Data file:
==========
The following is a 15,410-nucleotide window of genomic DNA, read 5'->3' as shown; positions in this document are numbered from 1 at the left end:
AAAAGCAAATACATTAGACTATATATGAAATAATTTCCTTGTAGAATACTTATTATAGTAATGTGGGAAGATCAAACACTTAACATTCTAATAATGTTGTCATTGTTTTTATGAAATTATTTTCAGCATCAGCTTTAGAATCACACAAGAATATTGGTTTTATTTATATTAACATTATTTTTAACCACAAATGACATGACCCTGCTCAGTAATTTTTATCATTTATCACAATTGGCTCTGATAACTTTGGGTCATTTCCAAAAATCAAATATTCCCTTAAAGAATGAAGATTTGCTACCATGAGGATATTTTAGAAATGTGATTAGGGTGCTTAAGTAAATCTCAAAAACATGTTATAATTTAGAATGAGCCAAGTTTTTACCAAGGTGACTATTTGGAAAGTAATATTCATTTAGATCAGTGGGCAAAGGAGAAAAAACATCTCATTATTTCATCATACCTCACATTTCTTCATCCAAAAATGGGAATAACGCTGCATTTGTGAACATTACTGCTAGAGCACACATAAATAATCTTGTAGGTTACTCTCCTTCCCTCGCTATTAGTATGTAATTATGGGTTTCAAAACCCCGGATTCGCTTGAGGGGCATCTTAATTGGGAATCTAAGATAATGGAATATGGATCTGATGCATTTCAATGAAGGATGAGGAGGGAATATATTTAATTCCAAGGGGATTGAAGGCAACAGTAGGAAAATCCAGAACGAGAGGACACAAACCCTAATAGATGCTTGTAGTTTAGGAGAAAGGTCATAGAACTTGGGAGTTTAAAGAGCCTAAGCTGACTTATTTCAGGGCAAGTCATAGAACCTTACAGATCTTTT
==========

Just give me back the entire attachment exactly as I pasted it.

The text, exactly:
The following is a 15,410-nucleotide window of genomic DNA, read 5'->3' as shown; positions in this document are numbered from 1 at the left end:
AAAAGCAAATACATTAGACTATATATGAAATAATTTCCTTGTAGAATACTTATTATAGTAATGTGGGAAGATCAAACACTTAACATTCTAATAATGTTGTCATTGTTTTTATGAAATTATTTTCAGCATCAGCTTTAGAATCACACAAGAATATTGGTTTTATTTATATTAACATTATTTTTAACCACAAATGACATGACCCTGCTCAGTAATTTTTATCATTTATCACAATTGGCTCTGATAACTTTGGGTCATTTCCAAAAATCAAATATTCCCTTAAAGAATGAAGATTTGCTACCATGAGGATATTTTAGAAATGTGATTAGGGTGCTTAAGTAAATCTCAAAAACATGTTATAATTTAGAATGAGCCAAGTTTTTACCAAGGTGACTATTTGGAAAGTAATATTCATTTAGATCAGTGGGCAAAGGAGAAAAAACATCTCATTATTTCATCATACCTCACATTTCTTCATCCAAAAATGGGAATAACGCTGCATTTGTGAACATTACTGCTAGAGCACACATAAATAATCTTGTAGGTTACTCTCCTTCCCTCGCTATTAGTATGTAATTATGGGTTTCAAAACCCCGGATTCGCTTGAGGGGCATCTTAATTGGGAATCTAAGATAATGGAATATGGATCTGATGCATTTCAATGAAGGATGAGGAGGGAATATATTTAATTCCAAGGGGATTGAAGGCAACAGTAGGAAAATCCAGAACGAGAGGACACAAACCCTAATAGATGCTTGTAGTTTAGGAGAAAGGTCATAGAACTTGGGAGTTTAAAGAGCCTAAGCTGACTTATTTCAGGGCAAGTCATAGAACCTTACAGATCTTTT